June 16, 2023
Over the last several years, our nation's young people have faced unprecedented challenges and disruptions in school and in their communities. These challenges – including increased gun violence, social isolation, and other repercussions from a once-in-a-lifetime pandemic – have devasting effects on students' mental health and well-being, which in turn have profound implications for their academic progress and their overall success. No young person should face these challenges alone, and no parent or child should have to live in fear of gun violence. As a result of these challenges, our students need our support in addressing their mental health needs at this critical moment. We know that youth facing mental health and substance use challenges are more likely to receive services if they are offered in school-based settings. Therefore, the Biden-Harris Administration stands ready and willing to partner with you and the leaders in your state to tackle this crisis by making mental health resources and supports more widely available to children and young people.
One of the most concerning challenges facing young people today is gun violence. This is both a public health and a public safety epidemic that impacts the lives of Americans every day. To address this epidemic and prevent and reduce the high rates of gun violence in this country, leaders in both political parties worked together to pass the Bipartisan Safer Communities Act (BSCA), which President Biden signed into law one year ago. BSCA is the most comprehensive gun safety legislation passed in nearly three decades. It brought crucial new resources and protections to help curb gun violence in our communities through prevention, intervention, and enforcement, and to provide the mental health supports that young people need to learn freely and safely.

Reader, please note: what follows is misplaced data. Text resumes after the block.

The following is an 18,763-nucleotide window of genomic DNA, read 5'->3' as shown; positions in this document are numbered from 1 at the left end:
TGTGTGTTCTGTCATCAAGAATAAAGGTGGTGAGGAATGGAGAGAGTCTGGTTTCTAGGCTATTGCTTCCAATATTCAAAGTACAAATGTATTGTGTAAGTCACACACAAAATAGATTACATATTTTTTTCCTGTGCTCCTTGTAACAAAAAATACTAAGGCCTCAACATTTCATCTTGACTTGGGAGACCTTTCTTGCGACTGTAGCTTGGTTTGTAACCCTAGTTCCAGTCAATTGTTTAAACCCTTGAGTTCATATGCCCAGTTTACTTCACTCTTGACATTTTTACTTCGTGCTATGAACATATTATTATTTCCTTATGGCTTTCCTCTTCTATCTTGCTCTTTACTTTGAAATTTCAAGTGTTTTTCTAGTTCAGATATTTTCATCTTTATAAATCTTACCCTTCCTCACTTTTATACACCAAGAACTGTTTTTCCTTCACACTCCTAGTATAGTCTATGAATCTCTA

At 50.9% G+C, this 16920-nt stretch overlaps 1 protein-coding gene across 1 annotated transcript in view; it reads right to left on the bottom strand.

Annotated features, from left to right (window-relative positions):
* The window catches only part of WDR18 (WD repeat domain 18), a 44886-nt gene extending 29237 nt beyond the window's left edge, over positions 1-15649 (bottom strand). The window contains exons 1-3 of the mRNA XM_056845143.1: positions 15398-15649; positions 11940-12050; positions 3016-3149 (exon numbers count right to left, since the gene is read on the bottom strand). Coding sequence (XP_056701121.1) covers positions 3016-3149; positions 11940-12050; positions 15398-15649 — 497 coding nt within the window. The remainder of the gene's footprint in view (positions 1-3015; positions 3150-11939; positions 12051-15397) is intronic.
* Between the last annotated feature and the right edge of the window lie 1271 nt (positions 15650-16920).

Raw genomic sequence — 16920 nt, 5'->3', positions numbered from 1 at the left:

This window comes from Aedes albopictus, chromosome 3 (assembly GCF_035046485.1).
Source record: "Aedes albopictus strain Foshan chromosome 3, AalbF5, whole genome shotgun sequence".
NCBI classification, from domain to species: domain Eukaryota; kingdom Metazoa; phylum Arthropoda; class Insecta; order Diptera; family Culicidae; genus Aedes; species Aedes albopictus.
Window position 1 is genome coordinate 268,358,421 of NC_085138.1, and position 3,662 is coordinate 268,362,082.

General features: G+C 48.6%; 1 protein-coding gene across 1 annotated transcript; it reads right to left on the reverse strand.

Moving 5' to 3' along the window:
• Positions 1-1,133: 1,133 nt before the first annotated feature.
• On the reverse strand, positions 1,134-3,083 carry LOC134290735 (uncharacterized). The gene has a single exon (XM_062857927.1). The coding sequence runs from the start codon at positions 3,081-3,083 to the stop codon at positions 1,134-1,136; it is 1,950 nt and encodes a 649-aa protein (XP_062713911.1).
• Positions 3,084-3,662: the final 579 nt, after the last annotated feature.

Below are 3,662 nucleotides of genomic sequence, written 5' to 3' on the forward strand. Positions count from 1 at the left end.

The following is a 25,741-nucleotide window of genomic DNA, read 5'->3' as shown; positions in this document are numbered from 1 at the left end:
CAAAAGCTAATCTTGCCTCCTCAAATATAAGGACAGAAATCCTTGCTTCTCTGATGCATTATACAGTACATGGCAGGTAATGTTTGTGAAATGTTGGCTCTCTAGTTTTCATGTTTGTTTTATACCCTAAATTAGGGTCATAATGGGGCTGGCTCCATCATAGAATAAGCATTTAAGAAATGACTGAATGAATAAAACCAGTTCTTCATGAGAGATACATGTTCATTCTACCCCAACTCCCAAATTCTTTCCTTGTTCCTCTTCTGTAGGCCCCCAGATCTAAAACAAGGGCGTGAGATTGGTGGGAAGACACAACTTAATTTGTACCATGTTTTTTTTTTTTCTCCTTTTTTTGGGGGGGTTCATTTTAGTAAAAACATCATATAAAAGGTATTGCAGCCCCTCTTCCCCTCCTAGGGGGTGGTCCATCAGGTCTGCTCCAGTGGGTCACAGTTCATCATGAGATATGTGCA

We write today to reaffirm our commitment to working with you to promote a whole-of-government approach to enhance supportive services for young people impacted by gun violence, and to ensure every young person feels safe, supported, and welcome in their community and school. Together, we can improve the mental health and well-being of every child and young person, no matter where they live, with access to resources, services, and professionals. These resources can help address the trauma of gun violence and ultimately save lives. To that end, we are providing the following federal resources and opportunities from the U.S. Departments of Health and Human Services (HHS) and Education (ED) to help you better advance the mental health and well-being of students and young people in your state, including for those facing trauma and grief resulting from victimization by or exposure to gun violence: